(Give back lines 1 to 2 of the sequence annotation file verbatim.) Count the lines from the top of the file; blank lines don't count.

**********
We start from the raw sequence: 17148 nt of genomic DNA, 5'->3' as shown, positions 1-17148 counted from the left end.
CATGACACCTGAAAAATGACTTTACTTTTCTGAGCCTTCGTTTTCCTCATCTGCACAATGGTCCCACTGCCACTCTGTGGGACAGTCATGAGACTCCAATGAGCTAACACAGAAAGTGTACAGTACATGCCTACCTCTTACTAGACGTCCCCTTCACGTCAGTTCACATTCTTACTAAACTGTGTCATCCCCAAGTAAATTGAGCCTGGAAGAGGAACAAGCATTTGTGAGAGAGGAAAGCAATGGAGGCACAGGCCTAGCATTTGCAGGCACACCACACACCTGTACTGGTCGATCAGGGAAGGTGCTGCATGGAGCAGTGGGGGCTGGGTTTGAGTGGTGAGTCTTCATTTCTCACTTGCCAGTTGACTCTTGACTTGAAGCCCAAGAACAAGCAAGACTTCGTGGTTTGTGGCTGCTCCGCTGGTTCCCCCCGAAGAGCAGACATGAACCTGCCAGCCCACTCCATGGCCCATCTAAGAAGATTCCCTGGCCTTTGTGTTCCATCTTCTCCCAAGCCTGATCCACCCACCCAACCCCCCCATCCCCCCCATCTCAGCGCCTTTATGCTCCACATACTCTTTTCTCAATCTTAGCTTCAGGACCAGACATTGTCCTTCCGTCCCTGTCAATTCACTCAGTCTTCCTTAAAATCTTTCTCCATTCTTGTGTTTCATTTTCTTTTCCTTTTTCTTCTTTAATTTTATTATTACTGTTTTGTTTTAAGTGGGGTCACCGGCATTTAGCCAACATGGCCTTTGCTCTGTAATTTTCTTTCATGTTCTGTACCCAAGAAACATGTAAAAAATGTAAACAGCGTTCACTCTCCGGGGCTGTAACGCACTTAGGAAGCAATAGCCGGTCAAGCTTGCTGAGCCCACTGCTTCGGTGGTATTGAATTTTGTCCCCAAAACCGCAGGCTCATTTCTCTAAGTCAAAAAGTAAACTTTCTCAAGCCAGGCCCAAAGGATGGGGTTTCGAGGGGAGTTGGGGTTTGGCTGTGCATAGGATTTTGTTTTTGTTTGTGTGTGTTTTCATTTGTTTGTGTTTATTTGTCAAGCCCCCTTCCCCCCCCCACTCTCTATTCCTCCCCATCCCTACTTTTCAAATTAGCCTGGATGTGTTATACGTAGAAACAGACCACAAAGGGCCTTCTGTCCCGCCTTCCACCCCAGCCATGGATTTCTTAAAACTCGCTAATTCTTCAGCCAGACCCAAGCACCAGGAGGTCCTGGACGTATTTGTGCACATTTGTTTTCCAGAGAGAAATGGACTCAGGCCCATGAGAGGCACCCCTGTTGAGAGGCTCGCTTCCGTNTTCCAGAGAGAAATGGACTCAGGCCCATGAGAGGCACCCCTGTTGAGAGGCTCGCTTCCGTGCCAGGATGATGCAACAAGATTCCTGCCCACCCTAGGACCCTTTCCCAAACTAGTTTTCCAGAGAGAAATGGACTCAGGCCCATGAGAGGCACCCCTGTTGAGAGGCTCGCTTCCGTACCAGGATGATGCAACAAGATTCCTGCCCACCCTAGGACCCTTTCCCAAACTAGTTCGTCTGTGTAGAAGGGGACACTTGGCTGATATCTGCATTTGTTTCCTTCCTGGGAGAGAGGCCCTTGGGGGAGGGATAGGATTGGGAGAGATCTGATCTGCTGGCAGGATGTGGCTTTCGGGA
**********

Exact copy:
We start from the raw sequence: 17148 nt of genomic DNA, 5'->3' as shown, positions 1-17148 counted from the left end.
CATGACACCTGAAAAATGACTTTACTTTTCTGAGCCTTCGTTTTCCTCATCTGCACAATGGTCCCACTGCCACTCTGTGGGACAGTCATGAGACTCCAATGAGCTAACACAGAAAGTGTACAGTACATGCCTACCTCTTACTAGACGTCCCCTTCACGTCAGTTCACATTCTTACTAAACTGTGTCATCCCCAAGTAAATTGAGCCTGGAAGAGGAACAAGCATTTGTGAGAGAGGAAAGCAATGGAGGCACAGGCCTAGCATTTGCAGGCACACCACACACCTGTACTGGTCGATCAGGGAAGGTGCTGCATGGAGCAGTGGGGGCTGGGTTTGAGTGGTGAGTCTTCATTTCTCACTTGCCAGTTGACTCTTGACTTGAAGCCCAAGAACAAGCAAGACTTCGTGGTTTGTGGCTGCTCCGCTGGTTCCCCCCGAAGAGCAGACATGAACCTGCCAGCCCACTCCATGGCCCATCTAAGAAGATTCCCTGGCCTTTGTGTTCCATCTTCTCCCAAGCCTGATCCACCCACCCAACCCCCCCATCCCCCCCATCTCAGCGCCTTTATGCTCCACATACTCTTTTCTCAATCTTAGCTTCAGGACCAGACATTGTCCTTCCGTCCCTGTCAATTCACTCAGTCTTCCTTAAAATCTTTCTCCATTCTTGTGTTTCATTTTCTTTTCCTTTTTCTTCTTTAATTTTATTATTACTGTTTTGTTTTAAGTGGGGTCACCGGCATTTAGCCAACATGGCCTTTGCTCTGTAATTTTCTTTCATGTTCTGTACCCAAGAAACATGTAAAAAATGTAAACAGCGTTCACTCTCCGGGGCTGTAACGCACTTAGGAAGCAATAGCCGGTCAAGCTTGCTGAGCCCACTGCTTCGGTGGTATTGAATTTTGTCCCCAAAACCGCAGGCTCATTTCTCTAAGTCAAAAAGTAAACTTTCTCAAGCCAGGCCCAAAGGATGGGGTTTCGAGGGGAGTTGGGGTTTGGCTGTGCATAGGATTTTGTTTTTGTTTGTGTGTGTTTTCATTTGTTTGTGTTTATTTGTCAAGCCCCCTTCCCCCCCCCACTCTCTATTCCTCCCCATCCCTACTTTTCAAATTAGCCTGGATGTGTTATACGTAGAAACAGACCACAAAGGGCCTTCTGTCCCGCCTTCCACCCCAGCCATGGATTTCTTAAAACTCGCTAATTCTTCAGCCAGACCCAAGCACCAGGAGGTCCTGGACGTATTTGTGCACATTTGTTTTCCAGAGAGAAATGGACTCAGGCCCATGAGAGGCACCCCTGTTGAGAGGCTCGCTTCCGTNTTCCAGAGAGAAATGGACTCAGGCCCATGAGAGGCACCCCTGTTGAGAGGCTCGCTTCCGTGCCAGGATGATGCAACAAGATTCCTGCCCACCCTAGGACCCTTTCCCAAACTAGTTTTCCAGAGAGAAATGGACTCAGGCCCATGAGAGGCACCCCTGTTGAGAGGCTCGCTTCCGTACCAGGATGATGCAACAAGATTCCTGCCCACCCTAGGACCCTTTCCCAAACTAGTTCGTCTGTGTAGAAGGGGACACTTGGCTGATATCTGCATTTGTTTCCTTCCTGGGAGAGAGGCCCTTGGGGGAGGGATAGGATTGGGAGAGATCTGATCTGCTGGCAGGATGTGGCTTTCGGGA